Hamilton: Marijuana, how Big MJ threatens national defense
September 22, 2016
Millennials by (about 68 percent) and the mainstream media, in general, tend to favor the recreational use of marijuana (MJ). Older conservatives (71 percent) tend to oppose MJ's recreational use. See: Pew Research Survey, March, 2015. Each side thinks it is correct; however, when it comes to national defense, conservatives take a longer and, perhaps, the more prudent view. Here's why:
"Approximately 71 percent of the 34 million 17-to-24-year-olds in the U.S. would not qualify for military service because of reasons related to health, physical appearance and educational background, according to the Pentagon." See: Time Magazine, June 29, 2014. Prior illegal drug use, to include MJ, is one of those disqualifiers.
Article 112a of the Uniform Code of Military Justice (UCMJ) lists marijuana along with opium, heroin, cocaine, and meth as a forbidden substance. Why? Because we need our soldiers, sailors, airmen, and Marines to be alert and be in possession of their full mental capacities at all times. They endure hostile fire and, even in non-combat situations, they must operate highly dangerous machinery. The military is no place for someone stoned on marijuana.
Unfortunately, and despite federal laws against the recreational use of marijuana, Colorado, Washington, Oregon, Alaska and D.C. have claimed a Tenth Amendment power to make MJ legal. Twelve more states are threatening to use the Tenth Amendment to do the same. Given the tendency of young people to experiment with and even to fall into habitual use of marijuana, this trend could continue to shrink the already very small pool of military-qualified 17-to-24-year-olds.
The Commerce, Due Process, Equal Protection and Privileges or Immunities Clauses of the 14th Amendment have been used by Big Government Democrats and Republicans alike to erode the powers of the individual states which the Founders thought would be protected by the Tenth Amendment which states: " The powers not delegated to the United States by the Constitution, nor prohibited by it to the States, are reserved to the States respectively, or to the people.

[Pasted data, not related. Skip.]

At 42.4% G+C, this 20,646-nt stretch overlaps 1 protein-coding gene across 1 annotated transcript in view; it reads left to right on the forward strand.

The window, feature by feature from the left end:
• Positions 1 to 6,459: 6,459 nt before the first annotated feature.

While constitutionalists applaud when the states stand up for their rights under the Tenth Amendment, many conservatives are appalled when the Tenth Amendment is used to legalize MJ and capture a way to collect more "sin taxes." In 2012, the Obama re-election campaign promoted Colorado's pro-MJ Amendment 64 as a way to bring out the youth vote and carry Colorado for President Obama. Moreover, Big MJ is a multi-billion-dollar industry and a vote to aid Big MJ always raises the question: Qui bono? Who benefits?
Elected officials who are perceived in any way to support Big MJ do so at their peril because, inevitably, some young people in their districts will be harmed by MJ and the parents of those harmed by MJ are likely to seek retribution during the next election cycle. Moreover, fairly or unfairly, a vote in favor of Big MJ raises the specter of money under the table.
While most Americans favor the use of MJ to relieve pain for end-of-life hospice situations, the nation is almost evenly split over recreational use of MJ. But factor in MJ's long-term, negative impact on our national defense and we could see a shift away from the legalization of MJ.
Nationally syndicated columnist, William Hamilton, is a laureate of the Oklahoma Journalism Hall of Fame, the Colorado Aviation Hall of Fame, the Oklahoma University Army ROTC Wall of Fame, and is a recipient of the University of Nebraska 2015 Alumni Achievement Award. He was educated at the University of Oklahoma, the Army Language School, the George Washington University, the U.S Naval War College, the University of Nebraska, and Harvard University.